My Jimmy Savile interview came back to haunt me

But, luckily, according to the Netflix documentary, my comment aroused the interest of an investigative journalist, Meirion Jones, whose aunt had run a girls’ approved school called Duncroft Youth Detention Centre. As a teenager, he’d often seen Savile there and thought it was odd that he was allowed to take these girls out on drives. Now he tried to track down some of them down.

At first, he was unsuccessful, but in 2000, the new networking site Friends Reunited started, and he found several Duncroft girls talking about their dealings with “JS”. Meanwhile, the Sunday Mirror was also on Savile’s trail and found two girls who claimed to have had sex with him when they were 14, and were willing to talk about it. But they chickened out when told they would have to give evidence to the police, which meant the paper had to drop its exposé.

It did, however, hand its files to the police, who were now finally forced to take an interest. In 2009, they brought Savile in for questioning, but he denied everything and warned them that he was very litigious. After he died in 2011, some 2,000 people attended his funeral.

Savile was only finally exposed the following year, by which time his victims were queuing up to talk to the press, because you can’t libel the dead. The Independent had the bright idea of reprinting my 1990 interview. This time, I was told off by readers for letting Savile off the hook. If I knew he was a paedophile, why hadn’t I said so? But of course I didn’t know, and even to mention the rumour, as I did, was skirting quite close to the libel laws.

Before I was filmed for the new documentary, director Rowan Deacon said I had to sign a non-disclosure agreement. I said that being a journalist meant I was not in the business of non-disclosure, rather the reverse – and, anyway, what was I supposed to be not disclosing? There followed one of the most bizarre, circular conversations I have ever had in my life, but it turned out the great secret I wasn’t to disclose was that she was making the documentary for Netflix.

Anyway, it’s a good documentary, and goes some way to explaining how Jimmy Savile fooled so many people, including me. But the fact that he could have survived so long was, as another contributor, Andrew Neil, says on camera, a terrible failure by the British press.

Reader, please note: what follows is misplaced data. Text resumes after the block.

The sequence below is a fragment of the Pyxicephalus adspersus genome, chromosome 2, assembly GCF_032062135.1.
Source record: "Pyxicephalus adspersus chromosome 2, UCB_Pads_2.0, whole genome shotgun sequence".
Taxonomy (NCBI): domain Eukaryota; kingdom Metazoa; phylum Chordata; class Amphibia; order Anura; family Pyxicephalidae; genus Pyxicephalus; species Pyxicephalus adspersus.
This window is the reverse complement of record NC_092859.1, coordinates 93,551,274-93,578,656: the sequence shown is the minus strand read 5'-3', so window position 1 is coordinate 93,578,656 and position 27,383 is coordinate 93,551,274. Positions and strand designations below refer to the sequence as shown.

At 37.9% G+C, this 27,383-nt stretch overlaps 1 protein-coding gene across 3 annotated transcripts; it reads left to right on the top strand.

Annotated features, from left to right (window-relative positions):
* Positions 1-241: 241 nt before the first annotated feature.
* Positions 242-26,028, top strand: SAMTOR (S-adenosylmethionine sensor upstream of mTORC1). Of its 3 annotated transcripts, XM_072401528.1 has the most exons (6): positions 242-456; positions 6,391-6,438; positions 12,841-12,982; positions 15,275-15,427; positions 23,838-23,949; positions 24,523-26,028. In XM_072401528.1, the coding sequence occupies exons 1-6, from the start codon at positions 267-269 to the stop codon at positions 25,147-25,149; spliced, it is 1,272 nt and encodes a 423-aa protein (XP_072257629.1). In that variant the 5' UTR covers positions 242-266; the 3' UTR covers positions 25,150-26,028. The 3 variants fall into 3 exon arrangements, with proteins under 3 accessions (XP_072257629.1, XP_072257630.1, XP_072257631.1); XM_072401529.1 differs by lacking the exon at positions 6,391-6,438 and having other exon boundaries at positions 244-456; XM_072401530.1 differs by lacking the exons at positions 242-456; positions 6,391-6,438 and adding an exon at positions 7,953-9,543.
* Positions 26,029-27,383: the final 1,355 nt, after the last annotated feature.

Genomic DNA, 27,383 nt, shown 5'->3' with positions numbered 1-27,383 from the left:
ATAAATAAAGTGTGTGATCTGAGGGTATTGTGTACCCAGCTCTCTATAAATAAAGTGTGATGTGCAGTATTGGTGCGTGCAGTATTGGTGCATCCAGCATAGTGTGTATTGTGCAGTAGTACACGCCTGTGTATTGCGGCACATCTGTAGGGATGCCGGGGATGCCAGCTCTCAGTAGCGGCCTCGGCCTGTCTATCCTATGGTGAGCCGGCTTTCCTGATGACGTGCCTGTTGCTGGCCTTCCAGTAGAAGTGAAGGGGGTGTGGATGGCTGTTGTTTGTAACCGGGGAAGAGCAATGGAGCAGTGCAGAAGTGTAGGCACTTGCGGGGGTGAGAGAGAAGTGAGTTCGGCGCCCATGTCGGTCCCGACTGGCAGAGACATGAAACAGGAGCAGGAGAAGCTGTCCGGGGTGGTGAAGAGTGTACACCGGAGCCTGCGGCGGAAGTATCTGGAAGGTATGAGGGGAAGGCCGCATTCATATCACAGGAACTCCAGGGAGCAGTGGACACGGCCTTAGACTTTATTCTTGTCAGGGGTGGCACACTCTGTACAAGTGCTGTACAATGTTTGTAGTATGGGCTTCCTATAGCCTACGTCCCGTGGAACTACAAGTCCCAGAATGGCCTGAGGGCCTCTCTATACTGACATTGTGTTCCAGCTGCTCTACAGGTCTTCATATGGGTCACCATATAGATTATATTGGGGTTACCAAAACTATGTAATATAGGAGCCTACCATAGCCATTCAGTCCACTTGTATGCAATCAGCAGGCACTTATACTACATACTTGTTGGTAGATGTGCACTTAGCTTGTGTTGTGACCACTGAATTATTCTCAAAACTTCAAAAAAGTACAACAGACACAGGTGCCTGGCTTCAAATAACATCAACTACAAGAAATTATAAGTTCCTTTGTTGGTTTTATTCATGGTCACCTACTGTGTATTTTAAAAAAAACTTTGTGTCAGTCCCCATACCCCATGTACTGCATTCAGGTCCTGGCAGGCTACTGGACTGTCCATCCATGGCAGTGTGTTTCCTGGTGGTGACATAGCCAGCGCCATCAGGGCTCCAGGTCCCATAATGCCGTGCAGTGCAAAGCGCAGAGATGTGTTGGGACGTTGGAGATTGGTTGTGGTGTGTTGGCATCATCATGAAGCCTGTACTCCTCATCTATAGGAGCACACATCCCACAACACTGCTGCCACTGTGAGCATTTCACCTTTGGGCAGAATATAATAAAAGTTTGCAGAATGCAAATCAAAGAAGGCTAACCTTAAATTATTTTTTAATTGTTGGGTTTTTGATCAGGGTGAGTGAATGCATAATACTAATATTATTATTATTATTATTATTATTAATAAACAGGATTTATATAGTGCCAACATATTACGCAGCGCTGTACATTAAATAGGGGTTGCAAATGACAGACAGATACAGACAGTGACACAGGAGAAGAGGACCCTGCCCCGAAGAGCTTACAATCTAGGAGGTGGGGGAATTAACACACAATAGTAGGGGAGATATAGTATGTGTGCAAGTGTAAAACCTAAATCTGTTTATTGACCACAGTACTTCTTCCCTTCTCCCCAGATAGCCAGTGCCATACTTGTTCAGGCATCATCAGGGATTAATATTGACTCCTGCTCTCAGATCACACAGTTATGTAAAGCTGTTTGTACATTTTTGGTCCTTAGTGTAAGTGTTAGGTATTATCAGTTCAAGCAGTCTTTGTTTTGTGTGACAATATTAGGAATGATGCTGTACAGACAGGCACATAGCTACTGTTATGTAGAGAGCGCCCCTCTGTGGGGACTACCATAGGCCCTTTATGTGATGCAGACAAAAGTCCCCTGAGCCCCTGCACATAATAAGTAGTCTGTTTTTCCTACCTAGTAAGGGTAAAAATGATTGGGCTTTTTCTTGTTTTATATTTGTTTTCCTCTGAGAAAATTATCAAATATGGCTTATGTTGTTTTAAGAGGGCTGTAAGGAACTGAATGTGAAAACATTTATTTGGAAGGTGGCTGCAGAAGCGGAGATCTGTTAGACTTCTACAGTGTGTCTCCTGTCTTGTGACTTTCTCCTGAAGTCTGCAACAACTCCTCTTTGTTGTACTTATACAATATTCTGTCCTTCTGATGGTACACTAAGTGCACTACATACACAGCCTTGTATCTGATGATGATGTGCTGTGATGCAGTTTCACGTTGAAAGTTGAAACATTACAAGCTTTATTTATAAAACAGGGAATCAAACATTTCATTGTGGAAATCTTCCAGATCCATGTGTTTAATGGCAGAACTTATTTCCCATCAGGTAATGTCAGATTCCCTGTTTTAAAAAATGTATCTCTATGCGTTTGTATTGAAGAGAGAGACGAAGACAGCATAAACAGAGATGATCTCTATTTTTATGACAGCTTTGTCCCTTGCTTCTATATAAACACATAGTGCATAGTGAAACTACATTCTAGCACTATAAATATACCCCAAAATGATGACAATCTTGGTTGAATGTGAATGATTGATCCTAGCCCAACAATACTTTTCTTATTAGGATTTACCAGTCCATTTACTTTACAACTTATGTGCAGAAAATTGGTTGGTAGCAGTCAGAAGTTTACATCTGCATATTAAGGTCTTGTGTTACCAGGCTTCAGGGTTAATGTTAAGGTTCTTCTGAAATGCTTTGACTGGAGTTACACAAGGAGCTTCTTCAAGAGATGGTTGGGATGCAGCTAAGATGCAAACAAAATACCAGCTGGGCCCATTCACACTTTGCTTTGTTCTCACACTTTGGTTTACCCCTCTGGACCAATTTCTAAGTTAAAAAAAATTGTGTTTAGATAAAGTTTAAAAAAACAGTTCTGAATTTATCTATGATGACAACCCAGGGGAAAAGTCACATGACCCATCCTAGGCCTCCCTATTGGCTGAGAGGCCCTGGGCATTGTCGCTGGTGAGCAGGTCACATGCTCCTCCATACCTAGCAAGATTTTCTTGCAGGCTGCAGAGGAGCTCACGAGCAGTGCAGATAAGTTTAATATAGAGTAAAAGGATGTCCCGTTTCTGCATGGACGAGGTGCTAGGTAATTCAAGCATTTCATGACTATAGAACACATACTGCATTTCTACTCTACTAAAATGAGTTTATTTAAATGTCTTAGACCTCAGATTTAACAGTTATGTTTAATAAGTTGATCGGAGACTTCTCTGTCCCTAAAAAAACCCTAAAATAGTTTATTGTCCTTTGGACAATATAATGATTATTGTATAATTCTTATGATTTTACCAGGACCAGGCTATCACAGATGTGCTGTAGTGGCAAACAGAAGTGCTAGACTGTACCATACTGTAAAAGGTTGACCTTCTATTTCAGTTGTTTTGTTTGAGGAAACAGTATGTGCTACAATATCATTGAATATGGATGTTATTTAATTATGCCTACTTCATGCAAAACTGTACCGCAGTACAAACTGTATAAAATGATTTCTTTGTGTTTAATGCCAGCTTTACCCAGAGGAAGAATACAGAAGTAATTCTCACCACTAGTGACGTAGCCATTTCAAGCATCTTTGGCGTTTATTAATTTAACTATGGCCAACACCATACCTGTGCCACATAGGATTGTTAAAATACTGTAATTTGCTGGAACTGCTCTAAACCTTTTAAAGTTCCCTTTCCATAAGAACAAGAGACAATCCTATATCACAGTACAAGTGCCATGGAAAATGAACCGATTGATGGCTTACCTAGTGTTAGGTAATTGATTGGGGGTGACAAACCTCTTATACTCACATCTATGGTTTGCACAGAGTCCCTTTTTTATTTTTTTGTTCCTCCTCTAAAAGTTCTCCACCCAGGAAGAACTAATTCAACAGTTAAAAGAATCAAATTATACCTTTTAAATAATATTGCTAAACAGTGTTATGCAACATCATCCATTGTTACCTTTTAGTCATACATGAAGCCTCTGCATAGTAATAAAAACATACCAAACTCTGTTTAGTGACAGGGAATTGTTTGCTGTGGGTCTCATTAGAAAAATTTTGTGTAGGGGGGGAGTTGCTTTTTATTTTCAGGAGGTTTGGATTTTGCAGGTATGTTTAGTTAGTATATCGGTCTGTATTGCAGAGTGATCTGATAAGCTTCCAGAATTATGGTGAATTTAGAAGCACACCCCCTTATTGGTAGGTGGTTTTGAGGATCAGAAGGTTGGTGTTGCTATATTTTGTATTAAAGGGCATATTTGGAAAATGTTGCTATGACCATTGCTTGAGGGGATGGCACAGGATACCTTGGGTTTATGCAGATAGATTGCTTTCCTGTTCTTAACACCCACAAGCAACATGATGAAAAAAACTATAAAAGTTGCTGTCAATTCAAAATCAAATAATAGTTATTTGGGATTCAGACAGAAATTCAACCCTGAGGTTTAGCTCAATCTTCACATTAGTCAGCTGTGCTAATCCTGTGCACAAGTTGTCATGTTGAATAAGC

‘Jimmy Savile: A British Horror Story’ is streaming now on Netflix

Related Posts

Unlocking the Power of Instagram Marketing

Introduction: In the digital age, social media has emerged as a crucial platform for businesses to connect with their target audience. Instagram, with its visually appealing content…

The Rise of Social Media Account Marketplace: An Online Store for Telegram Groups, Channels, and TikTok Accounts

In recent years, the rapid growth of social media platforms has given birth to a new phenomenon in the digital landscape: the emergence of online marketplaces specializing…

Discover the Best of Soviet TV Series: A Glimpse into the Soviet Way of Life

A Treasure Trove of Soviet TV Series is a website that offers an extensive collection of Soviet-era movies and TV series for viewers to enjoy online….

Your One-Stop Shop for Quality Writing Services

MrsWriter is an online platform that offers high-quality writing services to individuals and businesses. With a team of experienced writers, editors, and proofreaders, the website provides a…

Manchester United and Newcastle determined the winner of the League Cup in a bright match (video)

“Manchester United” won the English League Cup for the sixth time in its history. Manchester United v Newcastle / photo On Sunday, February 26, the final…

Gemini – great joy, Aquarians – insults: horoscope according to Tarot cards for February 27

Tarot cards promise Leos profit. Aries should think about good habits / On Monday, February 27, gifts of fate await Gemini. And Aquarians can be greatly…

Leave a Reply

Your email address will not be published. Required fields are marked *